Date of Award
Doctor of Nursing Practice Final Manuscript
Doctor of Nursing Practice
Kevin Maxwell PhD, DNP, FNP-BC
Introduction: Antineoplastic therapy initiation is linked to disease onset, recurrence, or progression. This stressful environment interferes with patients’ retention of treatment-related side effects and safety protocols. The ambulatory setting makes this especially challenging where return visit ranges from 8 to 28 days after treatment. During this time, patients are at risk for treatment related toxicities or developing questions related to symptoms. Using John Hopkin’s Evidence Based Project Model, a post-treatment telephone encounter was implemented. The goal was to reinforce clinic education and improve patient satisfaction.
Methods: Telephone follow up was initiated 24 to 48 hours after the initial infusion. Pre-intervention patient knowledge was assessed utilizing a ten item Leuven’s Questionnaire which measures patient’s understanding of treatment goals, administration schedule, potential side effects, and triaging resources. During the interview, a Registered Nurse reinforced treatment-related education, reviewed notification parameters, and coordinated appropriate follow up. Post interview, a second Leuven’s Questionnaire and patient satisfaction survey were emailed to participants.
Results: Mean pre-intervention Leuven’s Questionnaire score was 5.3 and a mean post-intervention Leuven’s Questionnaire score was 8.1 on a 1-10 scale (n= 31). A paired t-test was calculated with a p-value < 0.0001. Patients reported increased satisfaction after the intervention (n=30).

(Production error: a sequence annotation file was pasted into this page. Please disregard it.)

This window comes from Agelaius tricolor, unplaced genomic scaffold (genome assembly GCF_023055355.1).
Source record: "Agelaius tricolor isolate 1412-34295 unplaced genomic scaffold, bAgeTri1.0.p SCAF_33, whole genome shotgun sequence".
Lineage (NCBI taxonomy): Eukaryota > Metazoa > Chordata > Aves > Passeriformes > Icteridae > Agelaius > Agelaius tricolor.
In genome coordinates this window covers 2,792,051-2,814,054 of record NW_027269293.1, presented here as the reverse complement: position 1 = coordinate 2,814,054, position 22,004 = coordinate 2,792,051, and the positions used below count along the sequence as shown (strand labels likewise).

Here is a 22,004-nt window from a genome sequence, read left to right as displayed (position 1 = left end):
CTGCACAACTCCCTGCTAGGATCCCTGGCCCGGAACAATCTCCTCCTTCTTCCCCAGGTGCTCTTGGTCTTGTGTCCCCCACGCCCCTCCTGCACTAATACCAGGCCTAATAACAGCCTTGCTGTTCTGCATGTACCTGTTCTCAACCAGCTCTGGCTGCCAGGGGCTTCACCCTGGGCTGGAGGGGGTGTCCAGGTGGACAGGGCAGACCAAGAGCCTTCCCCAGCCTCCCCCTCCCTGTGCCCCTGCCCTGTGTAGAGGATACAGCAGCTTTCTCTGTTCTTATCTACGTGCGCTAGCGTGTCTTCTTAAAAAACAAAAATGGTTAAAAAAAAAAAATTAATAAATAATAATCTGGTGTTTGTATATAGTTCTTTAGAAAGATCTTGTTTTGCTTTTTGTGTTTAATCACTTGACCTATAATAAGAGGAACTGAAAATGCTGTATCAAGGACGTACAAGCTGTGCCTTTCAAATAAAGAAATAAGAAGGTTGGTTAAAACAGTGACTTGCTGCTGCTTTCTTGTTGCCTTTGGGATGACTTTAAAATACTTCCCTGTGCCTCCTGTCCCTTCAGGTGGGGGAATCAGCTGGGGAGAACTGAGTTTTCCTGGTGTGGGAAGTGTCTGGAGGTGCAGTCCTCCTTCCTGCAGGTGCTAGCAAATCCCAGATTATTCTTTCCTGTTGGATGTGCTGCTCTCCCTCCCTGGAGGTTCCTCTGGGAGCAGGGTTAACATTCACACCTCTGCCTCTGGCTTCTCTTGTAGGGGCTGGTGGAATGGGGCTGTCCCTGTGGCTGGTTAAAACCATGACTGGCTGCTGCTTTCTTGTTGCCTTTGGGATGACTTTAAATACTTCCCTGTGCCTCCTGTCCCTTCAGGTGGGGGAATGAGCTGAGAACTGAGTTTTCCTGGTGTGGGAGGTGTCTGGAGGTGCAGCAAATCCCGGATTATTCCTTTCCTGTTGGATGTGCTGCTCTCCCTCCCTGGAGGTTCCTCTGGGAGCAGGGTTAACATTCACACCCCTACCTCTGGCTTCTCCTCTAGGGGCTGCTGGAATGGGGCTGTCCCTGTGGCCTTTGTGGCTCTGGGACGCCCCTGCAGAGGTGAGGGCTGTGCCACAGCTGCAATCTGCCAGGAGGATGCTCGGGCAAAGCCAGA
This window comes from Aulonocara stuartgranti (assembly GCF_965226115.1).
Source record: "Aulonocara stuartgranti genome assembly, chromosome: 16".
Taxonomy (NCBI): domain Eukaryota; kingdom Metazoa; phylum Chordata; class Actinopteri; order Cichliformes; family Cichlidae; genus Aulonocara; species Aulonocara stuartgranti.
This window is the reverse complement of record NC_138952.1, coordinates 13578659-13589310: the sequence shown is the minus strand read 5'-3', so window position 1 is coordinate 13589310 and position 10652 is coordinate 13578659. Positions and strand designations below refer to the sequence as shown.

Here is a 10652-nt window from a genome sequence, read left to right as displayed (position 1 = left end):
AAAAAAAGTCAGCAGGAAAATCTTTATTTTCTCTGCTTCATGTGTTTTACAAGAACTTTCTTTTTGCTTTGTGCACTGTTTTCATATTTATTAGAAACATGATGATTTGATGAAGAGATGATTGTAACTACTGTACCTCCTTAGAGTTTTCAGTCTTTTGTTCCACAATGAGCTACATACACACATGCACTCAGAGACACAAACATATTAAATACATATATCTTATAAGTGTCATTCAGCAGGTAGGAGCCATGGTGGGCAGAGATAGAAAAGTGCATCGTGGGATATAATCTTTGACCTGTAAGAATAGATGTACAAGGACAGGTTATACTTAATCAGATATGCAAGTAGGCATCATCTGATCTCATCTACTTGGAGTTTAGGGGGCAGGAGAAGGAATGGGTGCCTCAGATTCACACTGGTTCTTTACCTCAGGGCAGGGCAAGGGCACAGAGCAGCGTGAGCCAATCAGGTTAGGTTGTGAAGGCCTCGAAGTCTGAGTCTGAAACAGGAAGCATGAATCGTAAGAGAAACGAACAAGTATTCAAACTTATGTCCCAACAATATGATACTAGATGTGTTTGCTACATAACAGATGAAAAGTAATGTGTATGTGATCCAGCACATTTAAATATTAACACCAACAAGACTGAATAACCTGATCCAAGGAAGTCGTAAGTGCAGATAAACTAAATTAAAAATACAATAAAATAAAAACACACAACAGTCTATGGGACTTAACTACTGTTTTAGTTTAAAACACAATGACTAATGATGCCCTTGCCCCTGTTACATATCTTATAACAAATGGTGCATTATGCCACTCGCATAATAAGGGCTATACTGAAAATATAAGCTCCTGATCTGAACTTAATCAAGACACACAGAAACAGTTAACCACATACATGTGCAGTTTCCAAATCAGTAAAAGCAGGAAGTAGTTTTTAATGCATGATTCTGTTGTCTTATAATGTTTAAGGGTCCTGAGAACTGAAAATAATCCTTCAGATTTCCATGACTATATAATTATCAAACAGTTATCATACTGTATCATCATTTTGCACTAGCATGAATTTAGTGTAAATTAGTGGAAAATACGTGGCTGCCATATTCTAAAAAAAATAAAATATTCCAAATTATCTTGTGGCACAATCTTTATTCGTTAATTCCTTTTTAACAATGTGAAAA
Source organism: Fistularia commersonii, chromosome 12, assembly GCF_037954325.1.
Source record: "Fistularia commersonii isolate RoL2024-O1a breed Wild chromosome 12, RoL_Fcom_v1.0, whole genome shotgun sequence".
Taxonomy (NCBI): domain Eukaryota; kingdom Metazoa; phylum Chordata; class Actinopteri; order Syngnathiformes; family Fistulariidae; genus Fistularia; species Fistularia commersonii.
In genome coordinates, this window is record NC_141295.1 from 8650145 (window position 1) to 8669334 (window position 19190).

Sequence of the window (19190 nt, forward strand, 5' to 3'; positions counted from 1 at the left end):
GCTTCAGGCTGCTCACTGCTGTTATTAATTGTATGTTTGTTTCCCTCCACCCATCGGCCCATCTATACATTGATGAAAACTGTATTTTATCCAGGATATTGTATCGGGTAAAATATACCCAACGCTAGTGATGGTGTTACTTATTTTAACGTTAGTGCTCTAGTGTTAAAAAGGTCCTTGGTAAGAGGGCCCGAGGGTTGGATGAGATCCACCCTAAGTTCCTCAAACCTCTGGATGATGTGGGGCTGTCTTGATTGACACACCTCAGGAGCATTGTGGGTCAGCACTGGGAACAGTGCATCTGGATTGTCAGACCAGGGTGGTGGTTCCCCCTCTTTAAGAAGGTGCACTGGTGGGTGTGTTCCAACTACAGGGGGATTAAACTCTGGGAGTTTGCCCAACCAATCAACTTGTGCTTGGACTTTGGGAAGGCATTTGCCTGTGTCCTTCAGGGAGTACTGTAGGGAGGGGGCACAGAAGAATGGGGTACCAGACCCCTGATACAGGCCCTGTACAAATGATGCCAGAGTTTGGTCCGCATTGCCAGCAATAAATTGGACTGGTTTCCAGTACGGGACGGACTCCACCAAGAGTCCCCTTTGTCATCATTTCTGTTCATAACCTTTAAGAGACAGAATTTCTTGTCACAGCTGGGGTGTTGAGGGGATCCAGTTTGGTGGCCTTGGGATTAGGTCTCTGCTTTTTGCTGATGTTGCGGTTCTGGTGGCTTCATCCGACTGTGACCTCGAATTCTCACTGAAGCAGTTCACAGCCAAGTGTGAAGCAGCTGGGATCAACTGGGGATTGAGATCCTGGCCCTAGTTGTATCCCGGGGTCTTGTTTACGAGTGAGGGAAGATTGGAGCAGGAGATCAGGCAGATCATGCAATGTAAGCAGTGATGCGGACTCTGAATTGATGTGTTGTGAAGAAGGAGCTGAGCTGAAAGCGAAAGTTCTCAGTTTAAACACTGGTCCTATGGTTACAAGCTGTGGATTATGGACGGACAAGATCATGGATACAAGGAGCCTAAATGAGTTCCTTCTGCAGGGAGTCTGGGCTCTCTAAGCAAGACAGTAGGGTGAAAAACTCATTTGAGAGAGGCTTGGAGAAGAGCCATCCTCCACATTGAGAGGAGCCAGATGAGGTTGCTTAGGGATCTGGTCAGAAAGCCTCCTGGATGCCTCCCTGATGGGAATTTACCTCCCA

Discussion: Evidence supports the preemptive use of telephonic follow up for post-discharge and post-operative patients. However, gaps in the literature exist for proactive triage and education reinforcement in patients initiating antineoplastic treatments. This pilot exemplified significant improvement in patient’s education retention as well as satisfaction with their care. Future goals include expansion throughout a multi-disciplinary cancer center.
Clinical Implications: Introducing an evidence-based measure to patients initiating antineoplastic treatment is a cost-effective intervention which improves outcomes. The data demonstrated telephonic follow up after initial antineoplastic treatment improved patient education retention and satisfaction. This increased patient understanding led to earlier symptom recognition, expedient symptom management interventions, and ultimately prevented unnecessary treatment-related hospital admissions
Keywords: Patient education, knowledge, chemotherapy, immunotherapy, telephonic follow up
Digital USD Citation
Belkin, Lauren, "Impact of Telephonic Follow Up in Patients Initiating Antineoplastic Treatment in the Ambulatory Setting" (2022). Doctor of Nursing Practice Final Manuscripts. 212.
Copyright held by the author
Available for download on Friday, May 10, 2024